By my unfamiliarity with the lived experience which informed the text, I don’t mean, literally, being unfamiliar with its location, geography or history. Rather, it meant that I was excluded from sharing a habitus – a way of life, forms of customary behaviour, a structure of common sense, taken-for-granted assumptions, affective identifications and presuppositions about the society, and how things work, below the conscious or purely cognitive level. These things were embedded as much in the minutiae of daily life, in facial expression or in body language, in what was left unsaid, as they were in what was spoken. They were evidence of the tacit knowledges which underpin cultural practices, the shared codes of meaning which those who belong unconsciously bring to bear to make sense of the world. This is what enables a culture’s members to ‘know’ and at the same time ‘not to know’ the unwritten cultural rules as to what can and can’t be said, what is and isn’t reasonable or appropriate to say or do, when and where things can and can’t be done. ‘Being English’ had everything to do with this deep structure of national cultural identity, an ‘imagined community’, in Benedict Anderson’s phrase; based not only on a set of institutions, but on a ‘lived imaginary relation to its real conditions of existence’, as Althusser has it: a fantasy of the nation, as well a gift of the gods, a state of grace.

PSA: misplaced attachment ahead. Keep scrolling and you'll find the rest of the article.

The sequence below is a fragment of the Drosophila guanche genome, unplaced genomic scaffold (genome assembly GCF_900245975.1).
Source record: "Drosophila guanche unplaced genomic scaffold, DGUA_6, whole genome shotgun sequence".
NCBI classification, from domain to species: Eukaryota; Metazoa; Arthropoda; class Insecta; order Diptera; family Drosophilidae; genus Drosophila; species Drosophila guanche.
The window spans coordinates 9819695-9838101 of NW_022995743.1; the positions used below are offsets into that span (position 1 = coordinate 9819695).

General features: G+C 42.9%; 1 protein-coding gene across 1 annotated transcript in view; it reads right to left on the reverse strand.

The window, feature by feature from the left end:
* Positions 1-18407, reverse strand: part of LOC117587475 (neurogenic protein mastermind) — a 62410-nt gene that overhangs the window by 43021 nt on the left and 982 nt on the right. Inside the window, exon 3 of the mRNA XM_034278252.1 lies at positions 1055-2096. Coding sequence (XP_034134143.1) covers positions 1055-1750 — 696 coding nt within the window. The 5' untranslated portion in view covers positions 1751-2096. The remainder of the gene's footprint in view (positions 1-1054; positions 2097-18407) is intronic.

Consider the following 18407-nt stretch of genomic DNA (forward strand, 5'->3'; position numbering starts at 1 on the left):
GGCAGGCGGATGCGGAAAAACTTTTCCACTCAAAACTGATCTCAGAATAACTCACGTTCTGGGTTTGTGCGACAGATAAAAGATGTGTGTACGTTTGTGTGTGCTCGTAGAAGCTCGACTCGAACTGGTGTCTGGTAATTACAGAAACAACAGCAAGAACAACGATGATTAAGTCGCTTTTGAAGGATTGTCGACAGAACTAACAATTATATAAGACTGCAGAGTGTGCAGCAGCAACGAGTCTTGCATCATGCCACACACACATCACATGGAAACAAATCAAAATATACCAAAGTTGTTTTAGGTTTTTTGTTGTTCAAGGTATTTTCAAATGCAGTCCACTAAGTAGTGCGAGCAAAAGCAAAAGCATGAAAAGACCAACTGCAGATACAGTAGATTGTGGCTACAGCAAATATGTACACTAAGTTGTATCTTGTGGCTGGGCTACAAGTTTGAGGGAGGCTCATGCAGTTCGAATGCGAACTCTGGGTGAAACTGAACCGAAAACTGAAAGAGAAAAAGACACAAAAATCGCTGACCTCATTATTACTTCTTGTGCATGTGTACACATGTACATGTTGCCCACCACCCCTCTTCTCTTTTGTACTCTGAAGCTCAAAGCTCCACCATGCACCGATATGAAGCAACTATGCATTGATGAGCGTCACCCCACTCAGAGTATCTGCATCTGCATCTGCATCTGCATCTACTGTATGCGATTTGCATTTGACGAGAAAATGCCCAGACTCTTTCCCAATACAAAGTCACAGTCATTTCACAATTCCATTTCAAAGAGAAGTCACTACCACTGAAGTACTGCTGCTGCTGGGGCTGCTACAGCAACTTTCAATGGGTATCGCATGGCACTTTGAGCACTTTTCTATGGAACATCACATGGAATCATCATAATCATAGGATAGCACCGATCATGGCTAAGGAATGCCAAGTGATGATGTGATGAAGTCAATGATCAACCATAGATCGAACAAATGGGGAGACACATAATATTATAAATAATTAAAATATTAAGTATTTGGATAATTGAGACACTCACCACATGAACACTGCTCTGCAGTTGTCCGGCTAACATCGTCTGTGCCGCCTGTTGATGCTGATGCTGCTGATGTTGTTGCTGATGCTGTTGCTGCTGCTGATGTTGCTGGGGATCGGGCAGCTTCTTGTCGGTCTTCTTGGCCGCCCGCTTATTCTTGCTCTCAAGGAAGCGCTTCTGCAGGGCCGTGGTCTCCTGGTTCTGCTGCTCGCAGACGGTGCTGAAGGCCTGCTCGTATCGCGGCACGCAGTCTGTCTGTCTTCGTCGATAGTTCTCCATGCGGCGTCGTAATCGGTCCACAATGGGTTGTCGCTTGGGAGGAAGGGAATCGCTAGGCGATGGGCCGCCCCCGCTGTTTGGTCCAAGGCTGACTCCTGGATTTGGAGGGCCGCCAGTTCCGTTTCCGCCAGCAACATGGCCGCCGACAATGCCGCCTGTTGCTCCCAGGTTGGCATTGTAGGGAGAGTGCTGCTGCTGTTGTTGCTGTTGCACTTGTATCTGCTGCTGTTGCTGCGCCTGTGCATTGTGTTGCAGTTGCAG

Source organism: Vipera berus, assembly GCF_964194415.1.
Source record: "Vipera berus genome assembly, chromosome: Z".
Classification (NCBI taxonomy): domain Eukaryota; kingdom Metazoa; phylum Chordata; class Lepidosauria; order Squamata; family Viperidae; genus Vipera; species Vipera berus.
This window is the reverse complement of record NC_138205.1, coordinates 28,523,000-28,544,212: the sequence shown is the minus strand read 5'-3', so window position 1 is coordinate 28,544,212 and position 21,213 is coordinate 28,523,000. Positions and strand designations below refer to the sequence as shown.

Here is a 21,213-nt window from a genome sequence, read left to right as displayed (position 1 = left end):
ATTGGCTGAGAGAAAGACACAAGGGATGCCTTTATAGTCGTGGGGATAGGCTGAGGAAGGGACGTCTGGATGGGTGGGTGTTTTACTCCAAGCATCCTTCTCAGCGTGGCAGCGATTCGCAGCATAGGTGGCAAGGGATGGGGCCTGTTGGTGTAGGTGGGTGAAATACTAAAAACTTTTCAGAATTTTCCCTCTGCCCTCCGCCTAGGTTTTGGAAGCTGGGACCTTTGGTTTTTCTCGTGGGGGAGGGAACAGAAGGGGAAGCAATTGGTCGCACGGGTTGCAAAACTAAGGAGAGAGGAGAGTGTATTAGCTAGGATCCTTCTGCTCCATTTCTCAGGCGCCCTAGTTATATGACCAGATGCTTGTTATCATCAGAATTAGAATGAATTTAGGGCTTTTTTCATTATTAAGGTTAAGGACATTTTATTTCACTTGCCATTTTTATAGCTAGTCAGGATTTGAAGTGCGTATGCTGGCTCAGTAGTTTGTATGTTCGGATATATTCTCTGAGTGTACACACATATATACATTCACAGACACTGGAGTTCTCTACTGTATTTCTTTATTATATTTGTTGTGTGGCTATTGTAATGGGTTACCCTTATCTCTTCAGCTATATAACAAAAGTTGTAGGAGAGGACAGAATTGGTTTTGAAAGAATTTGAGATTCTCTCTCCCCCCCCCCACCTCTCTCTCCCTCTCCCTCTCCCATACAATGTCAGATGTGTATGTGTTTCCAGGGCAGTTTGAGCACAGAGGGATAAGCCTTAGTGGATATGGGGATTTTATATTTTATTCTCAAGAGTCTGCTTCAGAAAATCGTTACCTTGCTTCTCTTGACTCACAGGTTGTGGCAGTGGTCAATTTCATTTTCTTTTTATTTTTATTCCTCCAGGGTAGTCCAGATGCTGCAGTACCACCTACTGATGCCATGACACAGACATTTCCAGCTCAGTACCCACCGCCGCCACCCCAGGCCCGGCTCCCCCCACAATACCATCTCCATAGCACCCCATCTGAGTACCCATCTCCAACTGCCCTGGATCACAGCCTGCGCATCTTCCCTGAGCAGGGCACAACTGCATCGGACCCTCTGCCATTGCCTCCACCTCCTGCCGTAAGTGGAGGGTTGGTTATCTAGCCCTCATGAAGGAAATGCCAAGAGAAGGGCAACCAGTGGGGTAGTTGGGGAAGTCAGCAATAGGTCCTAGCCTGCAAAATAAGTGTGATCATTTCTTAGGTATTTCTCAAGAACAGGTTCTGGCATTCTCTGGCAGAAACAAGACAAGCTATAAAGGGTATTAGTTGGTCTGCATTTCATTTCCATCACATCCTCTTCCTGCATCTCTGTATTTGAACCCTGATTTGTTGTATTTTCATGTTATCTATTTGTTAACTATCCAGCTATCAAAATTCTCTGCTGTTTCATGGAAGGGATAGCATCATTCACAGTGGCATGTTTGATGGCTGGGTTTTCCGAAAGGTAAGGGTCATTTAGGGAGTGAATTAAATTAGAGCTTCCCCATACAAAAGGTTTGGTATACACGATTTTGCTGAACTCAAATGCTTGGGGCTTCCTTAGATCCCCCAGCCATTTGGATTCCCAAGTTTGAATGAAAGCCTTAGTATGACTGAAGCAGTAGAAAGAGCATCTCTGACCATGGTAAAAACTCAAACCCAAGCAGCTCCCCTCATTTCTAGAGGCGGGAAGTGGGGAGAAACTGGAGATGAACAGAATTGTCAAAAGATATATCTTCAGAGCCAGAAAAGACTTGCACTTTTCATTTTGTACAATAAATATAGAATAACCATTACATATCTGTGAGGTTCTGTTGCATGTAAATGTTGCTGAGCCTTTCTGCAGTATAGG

—p.205 by Stuart Hall 2 years, 11 months ago

At the same time I learned that my chances were not high of being a first-rate scholar of English literature with a potential Oxbridge academic future, remote as that had always been. It’s not that I wished for this, or that it was something I was planning or wanted. Not because I wasn’t clever enough or hadn’t read enough – which may or may not have been true – but because such a vocation seemed to depend on an innate, unreflective belongingness, knowing the social grammar of the place; an ability to feel instinctively the pulse of the culture behind a text, to inhabit what, years later, Raymond Williams called in his characteristically oxymoronic phrase its ‘structure of feeling’. Most of my English peers seemed to share something of this deep structure of affiliation, irrespective of their different class and regional backgrounds. I had read – and loved – Jane Austen too. But I couldn’t seem to get hold of what intricate resonances ‘Bath’ or ‘the parsonage’ stirred in the English imaginary. I found it difficult to call on, let alone to claim, an insider’s attentiveness to the subtle nuances of feeling and attitude which played across the text. My fellow students seemed to have unconsciously internalized what I would have self-consciously to learn.